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Desert in the southern Levant / From Wikipedia, the free encyclopedia

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The Negev or Negeb (/ˈnɛɡɛv/; Hebrew: הַנֶּגֶב, romanized: hanNégev; Arabic: ٱلنَّقَب, romanized: an-Naqab) is a desert and semidesert region of southern Israel. The region's largest city and administrative capital is Beersheba (pop. 211,251), in the north. At its southern end is the Gulf of Aqaba and the resort city and port of Eilat. It contains several development towns, including Dimona, Arad, and Mitzpe Ramon, as well as a number of small Bedouin towns, including Rahat, Tel Sheva, and Lakiya. There are also several kibbutzim, including Revivim and Sde Boker; the latter became the home of Israel's first Prime Minister, David Ben-Gurion, after his retirement from politics.

Quick facts: Negev הַנֶּגֶב (Hebrew), Part of, Na...
הַנֶּגֶב (Hebrew)
The Zin Valley and Nahal Havarim, near Midreshet Ben-Gurion
The Zin Valley and Nahal Havarim, near Midreshet Ben-Gurion
Coordinates: 30°50′N 34°45′E
Part ofIsrael
Native nameהַנֶּגֶב (Hebrew)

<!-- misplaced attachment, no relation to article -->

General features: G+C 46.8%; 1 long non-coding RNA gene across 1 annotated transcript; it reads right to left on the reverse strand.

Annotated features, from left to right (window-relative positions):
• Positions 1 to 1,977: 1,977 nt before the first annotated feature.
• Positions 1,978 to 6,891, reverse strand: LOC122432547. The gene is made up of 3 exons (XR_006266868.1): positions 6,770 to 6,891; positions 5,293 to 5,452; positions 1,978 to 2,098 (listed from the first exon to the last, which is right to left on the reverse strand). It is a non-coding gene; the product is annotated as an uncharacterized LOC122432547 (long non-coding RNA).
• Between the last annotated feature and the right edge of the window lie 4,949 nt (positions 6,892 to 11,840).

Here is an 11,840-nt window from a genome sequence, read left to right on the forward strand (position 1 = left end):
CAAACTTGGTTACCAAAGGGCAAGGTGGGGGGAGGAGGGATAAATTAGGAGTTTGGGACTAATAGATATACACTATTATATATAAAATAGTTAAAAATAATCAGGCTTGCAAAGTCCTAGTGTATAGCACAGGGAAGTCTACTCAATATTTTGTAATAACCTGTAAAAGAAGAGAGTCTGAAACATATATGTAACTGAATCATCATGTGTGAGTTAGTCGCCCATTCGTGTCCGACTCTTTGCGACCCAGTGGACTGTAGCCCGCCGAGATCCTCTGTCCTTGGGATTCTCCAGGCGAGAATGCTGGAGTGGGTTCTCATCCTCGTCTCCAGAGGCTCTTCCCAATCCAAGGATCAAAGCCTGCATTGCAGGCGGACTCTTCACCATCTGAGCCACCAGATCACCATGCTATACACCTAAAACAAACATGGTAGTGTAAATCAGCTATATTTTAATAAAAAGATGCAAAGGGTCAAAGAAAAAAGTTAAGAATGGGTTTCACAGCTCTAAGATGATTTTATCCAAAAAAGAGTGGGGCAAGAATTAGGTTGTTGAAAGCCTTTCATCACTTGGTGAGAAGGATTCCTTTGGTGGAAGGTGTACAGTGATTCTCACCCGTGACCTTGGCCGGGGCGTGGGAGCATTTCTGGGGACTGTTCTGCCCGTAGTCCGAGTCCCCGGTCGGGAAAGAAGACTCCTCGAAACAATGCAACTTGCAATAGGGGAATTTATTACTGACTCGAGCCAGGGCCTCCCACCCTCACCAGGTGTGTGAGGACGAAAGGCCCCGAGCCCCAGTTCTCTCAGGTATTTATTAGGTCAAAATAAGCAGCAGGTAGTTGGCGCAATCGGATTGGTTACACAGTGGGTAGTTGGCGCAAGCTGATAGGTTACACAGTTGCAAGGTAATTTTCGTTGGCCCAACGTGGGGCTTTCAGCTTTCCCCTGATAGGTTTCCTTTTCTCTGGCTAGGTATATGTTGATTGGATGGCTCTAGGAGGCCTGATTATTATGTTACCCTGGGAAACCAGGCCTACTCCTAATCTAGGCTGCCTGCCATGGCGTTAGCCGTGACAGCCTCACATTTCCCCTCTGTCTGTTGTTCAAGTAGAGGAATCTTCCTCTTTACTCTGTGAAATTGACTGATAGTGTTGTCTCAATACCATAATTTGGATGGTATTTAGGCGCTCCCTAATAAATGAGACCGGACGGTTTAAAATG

Highest elevation1,037 m (3,402 ft)

Although historically part of a separate region (known during the Roman period as Arabia Petraea), the Negev was added to the proposed area of Mandatory Palestine, of which large parts later became Israel, on 10 July 1922, having been conceded by British representative St John Philby "in Trans-Jordan's name".[lower-alpha 1] Despite this, the region remained exclusively Arab until 1946; in response to the British Morrison–Grady Plan which would have allotted the area to an Arab state, the Jewish Agency enacted the 11 points in the Negev plan to begin Jewish settlement in the area.[2][3] A year later, the United Nations Partition Plan for Palestine allotted a larger part of the area to the Jewish State which became Israel.

The desert is home to the Ben-Gurion University of the Negev, whose faculties include the Jacob Blaustein Institutes for Desert Research and the Albert Katz International School for Desert Studies, both located on the Midreshet Ben-Gurion campus adjacent to Sde Boker.

In October 2012, global travel guide publisher Lonely Planet rated the Negev second on a list of the world's top ten regional travel destinations for 2013, noting its current transformation through development.[4][5]

The Negev (red), Israel's parts of the Judaean Mountains (salmon) and Judaean Desert (pink) on a map of Israel

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